Does excessive L-arginine cause pancreatic dysfunction in sheep

R. Gunther, H. Ho, S. Griffey, K. Cochrum

Research output: Contribution to journalArticlepeer-review


In rodents high dose L-arginine causes pancreatic dysfunction with the development of acute pancreatitis. We have attempted to confirm the relation between high dose L-arginine and pancreatic dysfunction in a large animal species in which hemodynamic paramenters can be monitored with the aim of establishing a new pancreatitis model in a large animal. Adult sheep with chronic vascular catheters placed in the carotid artery and jugular vein were utilized. Vascular pressures and cardiac output were monitored up to 3 days following the administration of 3.75 to 5 gm/kg of L-arginine into the abdominal cavity. One hour after instillation monitoring was initiated. The 5 gram dose lead to apparent cardiovascular collapse occuring within 12 to 24 hrs. Vascular fluid administration was initiated to treat the induced hypovolemia. Animals that survived 48 to 72 hours demonstrated increased amylase and lipase levels and histological evidence of pancreatic pathology was present. We conclude that lower doses are required to produce survival in sheep than in rats and that a form of pancreatic dysfunction is induced by high doses of L-arginine in sheep.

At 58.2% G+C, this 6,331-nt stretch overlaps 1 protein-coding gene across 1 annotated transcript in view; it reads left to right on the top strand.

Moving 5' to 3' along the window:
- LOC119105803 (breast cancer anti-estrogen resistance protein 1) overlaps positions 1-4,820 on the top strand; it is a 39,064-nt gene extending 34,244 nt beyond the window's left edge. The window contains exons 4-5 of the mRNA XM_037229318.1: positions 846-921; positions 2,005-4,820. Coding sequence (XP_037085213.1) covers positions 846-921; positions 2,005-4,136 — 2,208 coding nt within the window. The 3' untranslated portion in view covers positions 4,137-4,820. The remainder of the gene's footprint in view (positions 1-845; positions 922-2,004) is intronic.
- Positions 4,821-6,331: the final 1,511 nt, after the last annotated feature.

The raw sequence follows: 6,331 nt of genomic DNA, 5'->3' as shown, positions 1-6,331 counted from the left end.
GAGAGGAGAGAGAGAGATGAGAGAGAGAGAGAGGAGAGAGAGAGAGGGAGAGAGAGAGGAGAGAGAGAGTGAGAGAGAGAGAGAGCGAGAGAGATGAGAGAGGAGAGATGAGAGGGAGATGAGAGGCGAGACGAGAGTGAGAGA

Original languageEnglish (US)
JournalFASEB Journal
Issue number5
StatePublished - Mar 20 1998

ASJC Scopus subject areas

  • Agricultural and Biological Sciences (miscellaneous)
  • Biochemistry, Genetics and Molecular Biology(all)
  • Biochemistry
  • Cell Biology


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